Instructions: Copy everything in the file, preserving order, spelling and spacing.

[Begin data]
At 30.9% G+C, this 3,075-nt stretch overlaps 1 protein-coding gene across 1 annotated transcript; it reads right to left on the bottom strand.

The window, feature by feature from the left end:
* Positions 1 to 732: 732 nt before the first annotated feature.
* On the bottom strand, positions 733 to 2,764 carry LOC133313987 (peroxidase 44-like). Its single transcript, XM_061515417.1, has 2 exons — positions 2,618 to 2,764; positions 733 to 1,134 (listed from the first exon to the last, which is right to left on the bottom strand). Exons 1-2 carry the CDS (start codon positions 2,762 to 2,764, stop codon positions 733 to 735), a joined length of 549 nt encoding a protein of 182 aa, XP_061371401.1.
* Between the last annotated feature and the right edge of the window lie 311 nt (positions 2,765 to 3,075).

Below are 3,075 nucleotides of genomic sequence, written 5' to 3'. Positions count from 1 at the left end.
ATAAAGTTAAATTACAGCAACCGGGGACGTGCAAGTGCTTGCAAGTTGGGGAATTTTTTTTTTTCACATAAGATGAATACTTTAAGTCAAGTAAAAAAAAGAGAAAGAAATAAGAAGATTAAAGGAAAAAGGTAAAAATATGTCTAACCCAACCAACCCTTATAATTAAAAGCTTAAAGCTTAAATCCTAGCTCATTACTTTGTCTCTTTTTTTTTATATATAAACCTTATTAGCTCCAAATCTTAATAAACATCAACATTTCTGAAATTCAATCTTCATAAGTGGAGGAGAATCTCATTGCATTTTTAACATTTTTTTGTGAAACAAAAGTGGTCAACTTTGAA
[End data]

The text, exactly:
At 30.9% G+C, this 3,075-nt stretch overlaps 1 protein-coding gene across 1 annotated transcript; it reads right to left on the bottom strand.

The window, feature by feature from the left end:
* Positions 1 to 732: 732 nt before the first annotated feature.
* On the bottom strand, positions 733 to 2,764 carry LOC133313987 (peroxidase 44-like). Its single transcript, XM_061515417.1, has 2 exons — positions 2,618 to 2,764; positions 733 to 1,134 (listed from the first exon to the last, which is right to left on the bottom strand). Exons 1-2 carry the CDS (start codon positions 2,762 to 2,764, stop codon positions 733 to 735), a joined length of 549 nt encoding a protein of 182 aa, XP_061371401.1.
* Between the last annotated feature and the right edge of the window lie 311 nt (positions 2,765 to 3,075).

Below are 3,075 nucleotides of genomic sequence, written 5' to 3'. Positions count from 1 at the left end.
ATAAAGTTAAATTACAGCAACCGGGGACGTGCAAGTGCTTGCAAGTTGGGGAATTTTTTTTTTTCACATAAGATGAATACTTTAAGTCAAGTAAAAAAAAGAGAAAGAAATAAGAAGATTAAAGGAAAAAGGTAAAAATATGTCTAACCCAACCAACCCTTATAATTAAAAGCTTAAAGCTTAAATCCTAGCTCATTACTTTGTCTCTTTTTTTTTATATATAAACCTTATTAGCTCCAAATCTTAATAAACATCAACATTTCTGAAATTCAATCTTCATAAGTGGAGGAGAATCTCATTGCATTTTTAACATTTTTTTGTGAAACAAAAGTGGTCAACTTTGAA